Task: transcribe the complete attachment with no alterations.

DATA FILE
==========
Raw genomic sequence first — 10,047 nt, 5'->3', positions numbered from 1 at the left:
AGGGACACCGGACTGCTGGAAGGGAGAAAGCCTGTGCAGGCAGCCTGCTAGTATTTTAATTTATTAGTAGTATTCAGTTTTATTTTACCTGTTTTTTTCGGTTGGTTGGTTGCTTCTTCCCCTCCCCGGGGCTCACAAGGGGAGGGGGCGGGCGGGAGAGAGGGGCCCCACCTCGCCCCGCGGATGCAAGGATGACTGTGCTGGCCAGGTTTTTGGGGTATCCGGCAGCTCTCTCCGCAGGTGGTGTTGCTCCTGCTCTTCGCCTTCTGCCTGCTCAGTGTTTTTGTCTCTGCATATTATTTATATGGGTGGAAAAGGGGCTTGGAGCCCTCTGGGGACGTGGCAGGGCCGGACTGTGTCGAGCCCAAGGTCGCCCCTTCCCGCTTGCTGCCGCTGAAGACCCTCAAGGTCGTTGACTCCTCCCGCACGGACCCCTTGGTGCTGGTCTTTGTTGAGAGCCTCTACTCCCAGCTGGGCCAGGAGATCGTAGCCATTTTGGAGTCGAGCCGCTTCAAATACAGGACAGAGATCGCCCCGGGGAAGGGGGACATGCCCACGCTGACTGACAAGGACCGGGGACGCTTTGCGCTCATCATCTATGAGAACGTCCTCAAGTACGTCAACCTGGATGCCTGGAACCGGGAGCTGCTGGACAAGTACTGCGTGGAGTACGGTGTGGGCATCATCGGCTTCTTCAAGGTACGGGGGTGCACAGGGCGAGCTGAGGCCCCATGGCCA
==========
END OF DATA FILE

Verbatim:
Raw genomic sequence first — 10,047 nt, 5'->3', positions numbered from 1 at the left:
AGGGACACCGGACTGCTGGAAGGGAGAAAGCCTGTGCAGGCAGCCTGCTAGTATTTTAATTTATTAGTAGTATTCAGTTTTATTTTACCTGTTTTTTTCGGTTGGTTGGTTGCTTCTTCCCCTCCCCGGGGCTCACAAGGGGAGGGGGCGGGCGGGAGAGAGGGGCCCCACCTCGCCCCGCGGATGCAAGGATGACTGTGCTGGCCAGGTTTTTGGGGTATCCGGCAGCTCTCTCCGCAGGTGGTGTTGCTCCTGCTCTTCGCCTTCTGCCTGCTCAGTGTTTTTGTCTCTGCATATTATTTATATGGGTGGAAAAGGGGCTTGGAGCCCTCTGGGGACGTGGCAGGGCCGGACTGTGTCGAGCCCAAGGTCGCCCCTTCCCGCTTGCTGCCGCTGAAGACCCTCAAGGTCGTTGACTCCTCCCGCACGGACCCCTTGGTGCTGGTCTTTGTTGAGAGCCTCTACTCCCAGCTGGGCCAGGAGATCGTAGCCATTTTGGAGTCGAGCCGCTTCAAATACAGGACAGAGATCGCCCCGGGGAAGGGGGACATGCCCACGCTGACTGACAAGGACCGGGGACGCTTTGCGCTCATCATCTATGAGAACGTCCTCAAGTACGTCAACCTGGATGCCTGGAACCGGGAGCTGCTGGACAAGTACTGCGTGGAGTACGGTGTGGGCATCATCGGCTTCTTCAAGGTACGGGGGTGCACAGGGCGAGCTGAGGCCCCATGGCCA